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University of Utah researchers have developed an algorithm they believe could improve diagnosis and treatment of ovarian cancer.

By studying patterns of DNA anomalies, the team developed a mathematical technique that can better predict how long a woman will live and how her tumors will respond to chemotherapy.

"We believe this is a first step toward bringing ovarian cancer into the age of precision medicine," said team leader Orly Alter, an associate professor of bioengineering and member of the U.'s Scientific Computing and Imaging Institute.

The team started with DNA profiles from the national Cancer Genome Atlas, a database with records from hundreds of ovarian cancer patients.

After analyzing the DNA of individual patients' tumors and normal cells, the researchers were able to separate out anomalies in the cancer cells.

From those patterns, the team developed mathematical models that can be used to distinguish between short-term survivors — those who live on average for three more years after an ovarian cancer diagnosis — from long-term survivors, who live almost twice as long.

The models also can be used to identify patients whose tumors will respond to platinum-based chemotherapy drugs.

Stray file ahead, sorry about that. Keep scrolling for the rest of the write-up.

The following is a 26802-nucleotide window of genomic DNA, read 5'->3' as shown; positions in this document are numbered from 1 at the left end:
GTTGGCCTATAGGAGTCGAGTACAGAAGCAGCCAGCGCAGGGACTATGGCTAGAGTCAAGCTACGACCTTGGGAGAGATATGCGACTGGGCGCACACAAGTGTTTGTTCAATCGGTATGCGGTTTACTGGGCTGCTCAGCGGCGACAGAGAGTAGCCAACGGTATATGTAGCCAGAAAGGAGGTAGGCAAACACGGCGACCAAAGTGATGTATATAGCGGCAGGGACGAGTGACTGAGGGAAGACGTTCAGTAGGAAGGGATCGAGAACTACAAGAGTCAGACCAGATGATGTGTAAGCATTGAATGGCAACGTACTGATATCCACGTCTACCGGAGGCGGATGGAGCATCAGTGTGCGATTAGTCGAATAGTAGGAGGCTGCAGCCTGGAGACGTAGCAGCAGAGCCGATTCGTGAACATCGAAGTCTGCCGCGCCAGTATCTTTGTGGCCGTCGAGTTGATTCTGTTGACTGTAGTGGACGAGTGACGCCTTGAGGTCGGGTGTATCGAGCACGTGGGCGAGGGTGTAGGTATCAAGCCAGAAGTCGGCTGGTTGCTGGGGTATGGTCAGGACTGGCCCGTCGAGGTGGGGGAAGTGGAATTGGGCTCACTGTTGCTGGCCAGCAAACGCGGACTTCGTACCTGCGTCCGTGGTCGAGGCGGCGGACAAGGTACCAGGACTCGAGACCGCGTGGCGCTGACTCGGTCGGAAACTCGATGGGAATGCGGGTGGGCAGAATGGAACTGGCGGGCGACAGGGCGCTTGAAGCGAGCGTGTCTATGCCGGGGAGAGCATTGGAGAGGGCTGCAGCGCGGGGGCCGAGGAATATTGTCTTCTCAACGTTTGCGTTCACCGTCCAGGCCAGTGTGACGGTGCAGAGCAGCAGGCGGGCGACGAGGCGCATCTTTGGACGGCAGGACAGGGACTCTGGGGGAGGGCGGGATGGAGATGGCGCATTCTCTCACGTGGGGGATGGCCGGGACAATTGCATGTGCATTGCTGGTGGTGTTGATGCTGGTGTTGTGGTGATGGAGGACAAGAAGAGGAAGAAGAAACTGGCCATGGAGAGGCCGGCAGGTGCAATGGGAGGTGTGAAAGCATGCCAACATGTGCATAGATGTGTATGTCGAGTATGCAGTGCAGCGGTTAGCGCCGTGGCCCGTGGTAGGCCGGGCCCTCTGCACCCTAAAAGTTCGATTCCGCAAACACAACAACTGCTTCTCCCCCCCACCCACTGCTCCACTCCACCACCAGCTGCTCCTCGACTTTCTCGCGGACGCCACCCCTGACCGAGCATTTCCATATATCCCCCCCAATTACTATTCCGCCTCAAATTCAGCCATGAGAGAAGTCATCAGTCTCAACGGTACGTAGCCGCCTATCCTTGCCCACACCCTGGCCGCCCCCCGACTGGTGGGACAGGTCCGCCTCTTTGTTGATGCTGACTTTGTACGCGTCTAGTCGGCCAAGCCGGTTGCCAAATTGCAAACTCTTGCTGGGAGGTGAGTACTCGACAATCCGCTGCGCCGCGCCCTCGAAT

Right now, most ovarian cancers are diagnosed in advanced stages. And 30-year-old treatment options are determined mostly by tumor stage. Most patients die within five years.

"If we have a tool that can more accurately predict survival and distinguish who is who, we can revamp our entire approach to how we treat patients," Margit-Maria Janat-Amsbury, director of gynecologic oncology research at the U.'s School of Medicine, said in a statement.

Janat-Amsbury and Alter are collaborating. If the algorithm is validated in clinical observations, the patterns could become the basis of personalized diagnosis.

"For those with a poor prognosis, we can suggest other therapies," Janat-Amsbury said, "or we can focus on taking measures to improve quality of life."

The study was published in the journal PLOS ONE.